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For $30, a no-frills bus trip to NYC - Charlotte Observer
By Sarah Ovaska
Posted: Saturday, Apr. 10, 2010

OUTSIDE RICHMOND It was 4:30 a.m. at a bleak truck stop when the driver stopped the New York City-bound bus, waking passengers and reeling off what sounded like very important instructions in Chinese.

The passengers, who boarded in Charlotte and Raleigh, needed to grab their luggage and get on another bus that had come down from New York. The travelers on the second bus would take their places and head south to North Carolina.

Confused? Imagine it in Mandarin.

Sure enough, a few minutes later, a woman ran up to the driver with the realization she'd slept through the transfer. Muttering, the driver made a U-turn, chased down the other bus now waiting on the side of Interstate 95 and the woman dashed into it while cars sped by feet away.

Such is life on the Sky Express bus, where $30 secures a one-way ticket from North Carolina to New York's Chinatown.

Charlotte-based Sky Express is part of a cobbled-together fleet known collectively as "Chinatown buses," which crisscross urban centers of the Northeast with dirt-cheap fares to the epicenter of the East Coast's Chinese population in lower Manhattan.

Now the South is connected to that pipeline. Sky Express boasts daily routes that leave Charlotte, Raleigh, Durham and Greensboro parking lots late at night and drop passengers off in the morning on a curb on Canal Street.

Long a mainstay in northeastern cities with sizeable Asian populations, the bus lines offer a no-frills way to get to New York for $50 to $100 less than other buses or trains.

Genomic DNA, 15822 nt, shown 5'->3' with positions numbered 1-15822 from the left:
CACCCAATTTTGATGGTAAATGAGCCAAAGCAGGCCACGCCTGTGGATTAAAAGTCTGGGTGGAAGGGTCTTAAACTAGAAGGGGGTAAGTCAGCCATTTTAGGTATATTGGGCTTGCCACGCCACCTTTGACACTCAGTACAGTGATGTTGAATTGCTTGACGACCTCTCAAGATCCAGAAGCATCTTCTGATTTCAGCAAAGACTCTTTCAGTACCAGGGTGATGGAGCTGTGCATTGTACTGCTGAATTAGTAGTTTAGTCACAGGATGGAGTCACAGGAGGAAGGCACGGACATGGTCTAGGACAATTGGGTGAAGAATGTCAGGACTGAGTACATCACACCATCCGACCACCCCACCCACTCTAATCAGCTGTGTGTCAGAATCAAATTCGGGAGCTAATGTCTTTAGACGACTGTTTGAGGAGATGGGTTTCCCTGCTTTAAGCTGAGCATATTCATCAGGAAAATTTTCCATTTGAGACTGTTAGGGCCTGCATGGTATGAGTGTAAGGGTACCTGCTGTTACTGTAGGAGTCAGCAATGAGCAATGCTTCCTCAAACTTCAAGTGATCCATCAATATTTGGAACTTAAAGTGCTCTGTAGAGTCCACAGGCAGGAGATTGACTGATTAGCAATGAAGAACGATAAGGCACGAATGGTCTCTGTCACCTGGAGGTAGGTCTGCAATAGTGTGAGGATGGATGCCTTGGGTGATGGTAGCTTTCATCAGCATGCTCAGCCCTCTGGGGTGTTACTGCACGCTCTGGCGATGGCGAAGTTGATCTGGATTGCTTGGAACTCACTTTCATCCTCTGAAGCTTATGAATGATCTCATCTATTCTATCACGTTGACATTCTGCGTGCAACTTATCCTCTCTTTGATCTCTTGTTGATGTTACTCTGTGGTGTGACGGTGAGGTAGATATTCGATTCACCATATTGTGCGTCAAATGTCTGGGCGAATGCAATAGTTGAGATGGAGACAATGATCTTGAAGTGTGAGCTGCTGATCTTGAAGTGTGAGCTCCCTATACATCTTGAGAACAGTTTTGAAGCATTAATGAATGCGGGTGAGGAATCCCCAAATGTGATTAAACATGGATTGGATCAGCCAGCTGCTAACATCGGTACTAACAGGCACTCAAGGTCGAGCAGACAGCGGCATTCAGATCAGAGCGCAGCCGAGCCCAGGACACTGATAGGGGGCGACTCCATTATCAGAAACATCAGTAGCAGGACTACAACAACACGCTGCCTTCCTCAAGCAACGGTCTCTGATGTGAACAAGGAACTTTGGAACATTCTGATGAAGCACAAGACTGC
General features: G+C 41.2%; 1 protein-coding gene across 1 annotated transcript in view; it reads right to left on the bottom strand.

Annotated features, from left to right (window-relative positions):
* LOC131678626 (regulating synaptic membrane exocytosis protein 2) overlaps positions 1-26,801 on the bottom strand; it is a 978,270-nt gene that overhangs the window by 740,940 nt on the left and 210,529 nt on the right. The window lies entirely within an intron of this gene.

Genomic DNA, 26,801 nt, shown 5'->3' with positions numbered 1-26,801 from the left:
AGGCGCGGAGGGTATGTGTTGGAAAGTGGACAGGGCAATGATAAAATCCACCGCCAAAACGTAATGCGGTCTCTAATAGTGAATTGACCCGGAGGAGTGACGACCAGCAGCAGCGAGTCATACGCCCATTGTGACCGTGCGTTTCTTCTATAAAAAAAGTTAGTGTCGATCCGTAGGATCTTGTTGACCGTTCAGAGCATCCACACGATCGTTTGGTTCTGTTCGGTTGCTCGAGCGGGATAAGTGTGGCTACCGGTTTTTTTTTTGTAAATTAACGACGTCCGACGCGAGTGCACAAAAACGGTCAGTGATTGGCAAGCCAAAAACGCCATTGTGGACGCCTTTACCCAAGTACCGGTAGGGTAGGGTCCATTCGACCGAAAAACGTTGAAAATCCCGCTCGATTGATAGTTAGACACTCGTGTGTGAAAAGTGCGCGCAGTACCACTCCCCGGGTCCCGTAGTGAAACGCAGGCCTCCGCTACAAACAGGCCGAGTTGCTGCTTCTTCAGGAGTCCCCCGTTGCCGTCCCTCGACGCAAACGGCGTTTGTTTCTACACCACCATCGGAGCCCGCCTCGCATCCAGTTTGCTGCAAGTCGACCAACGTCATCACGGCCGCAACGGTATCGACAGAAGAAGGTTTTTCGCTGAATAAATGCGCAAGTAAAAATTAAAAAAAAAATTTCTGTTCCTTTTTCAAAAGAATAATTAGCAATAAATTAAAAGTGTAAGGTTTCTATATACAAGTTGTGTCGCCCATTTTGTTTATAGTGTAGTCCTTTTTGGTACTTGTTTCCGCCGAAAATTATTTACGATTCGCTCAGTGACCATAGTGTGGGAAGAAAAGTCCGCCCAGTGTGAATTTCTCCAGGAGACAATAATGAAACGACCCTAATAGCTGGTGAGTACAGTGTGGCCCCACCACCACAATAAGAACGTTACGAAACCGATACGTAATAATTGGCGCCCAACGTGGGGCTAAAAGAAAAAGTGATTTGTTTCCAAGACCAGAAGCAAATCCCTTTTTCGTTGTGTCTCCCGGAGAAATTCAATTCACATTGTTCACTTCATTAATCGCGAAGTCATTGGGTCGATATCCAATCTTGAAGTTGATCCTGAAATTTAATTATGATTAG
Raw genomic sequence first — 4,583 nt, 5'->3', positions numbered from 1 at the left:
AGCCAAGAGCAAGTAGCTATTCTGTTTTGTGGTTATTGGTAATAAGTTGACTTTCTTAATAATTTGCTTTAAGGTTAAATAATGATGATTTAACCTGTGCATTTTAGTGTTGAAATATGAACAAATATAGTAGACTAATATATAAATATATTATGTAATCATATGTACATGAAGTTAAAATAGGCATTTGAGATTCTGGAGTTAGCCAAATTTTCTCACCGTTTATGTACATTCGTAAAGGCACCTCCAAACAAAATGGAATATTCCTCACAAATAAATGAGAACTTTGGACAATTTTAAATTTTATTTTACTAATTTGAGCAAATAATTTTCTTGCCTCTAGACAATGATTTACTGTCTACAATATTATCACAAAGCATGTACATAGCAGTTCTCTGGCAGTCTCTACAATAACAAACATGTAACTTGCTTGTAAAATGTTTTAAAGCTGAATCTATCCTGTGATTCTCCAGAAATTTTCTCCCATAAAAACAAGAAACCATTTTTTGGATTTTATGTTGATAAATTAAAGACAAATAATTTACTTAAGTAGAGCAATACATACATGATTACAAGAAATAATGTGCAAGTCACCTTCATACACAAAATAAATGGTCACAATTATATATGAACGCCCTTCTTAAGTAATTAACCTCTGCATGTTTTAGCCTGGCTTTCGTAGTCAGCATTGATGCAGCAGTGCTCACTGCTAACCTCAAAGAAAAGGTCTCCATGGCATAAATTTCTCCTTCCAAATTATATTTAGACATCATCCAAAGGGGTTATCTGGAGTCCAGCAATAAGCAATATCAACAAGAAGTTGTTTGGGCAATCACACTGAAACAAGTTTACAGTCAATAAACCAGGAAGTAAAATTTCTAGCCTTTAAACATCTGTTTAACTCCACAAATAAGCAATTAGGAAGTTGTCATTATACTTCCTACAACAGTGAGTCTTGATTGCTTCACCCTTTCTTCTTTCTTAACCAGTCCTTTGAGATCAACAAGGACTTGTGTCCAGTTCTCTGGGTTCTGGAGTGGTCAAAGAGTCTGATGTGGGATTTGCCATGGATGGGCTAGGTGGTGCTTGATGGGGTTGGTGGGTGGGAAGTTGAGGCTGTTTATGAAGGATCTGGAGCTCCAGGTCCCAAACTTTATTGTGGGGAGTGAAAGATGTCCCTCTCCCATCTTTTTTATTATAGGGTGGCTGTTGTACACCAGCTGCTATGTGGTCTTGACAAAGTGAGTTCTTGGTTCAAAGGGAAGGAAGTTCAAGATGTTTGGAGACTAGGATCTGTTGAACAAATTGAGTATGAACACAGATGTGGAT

But Chinatown bus journeys are not without risk.

The Federal Motor Carrier Safety Administration has serious concerns with Sky Express' safety record. Out of a range of 100, where higher scores signify more serious driver violations, the company received a score of 98.62 during a March 26 inspection.

Candice Tolliver, a spokeswoman for the federal agency, said drivers are cited for working beyond the allowable number of hours, not having proper licenses or drug or alcohol violations.

David Wong, the operating manager of Sky Express, said the low rankings stemmed from an incident in Durham where a bus driver hit a pedestrian. Wong said he's since fired that driver, and said the buses are checked for maintenance problems every time they arrive in New York.

The South emerged as an attractive market after Sky Express owners noticed people in the Chinese community were moving from the New York area to booming Southern cities, Wong said.

Buses began intermittently running from North Carolina cities in 2003.

"Even if people move down from New York to Charlotte ... they still have a family and connection to New York City," Wong said.

Travel time from Charlotte is 12 hours overnight and passengers can sleep on the way. It can be cramped, but comfort is not a selling point. Cost and efficiency are.

Sky Express saw ridership dwindle with the economy; in response, fare prices were slashed two months ago from $100 each way to $30. Word of the bus line's $30 tickets has spread from the local Chinese and Asian communities to college students and beyond, Wong said, and he's seen his buses fill up to the point that he's stopped advertising.

"Before, 99 percent of our passengers were Chinese," Wong said. "After we dropped the prices, we're receiving people from all over."
(Based on estimates from, Amtrak and Greyhound for travel next week)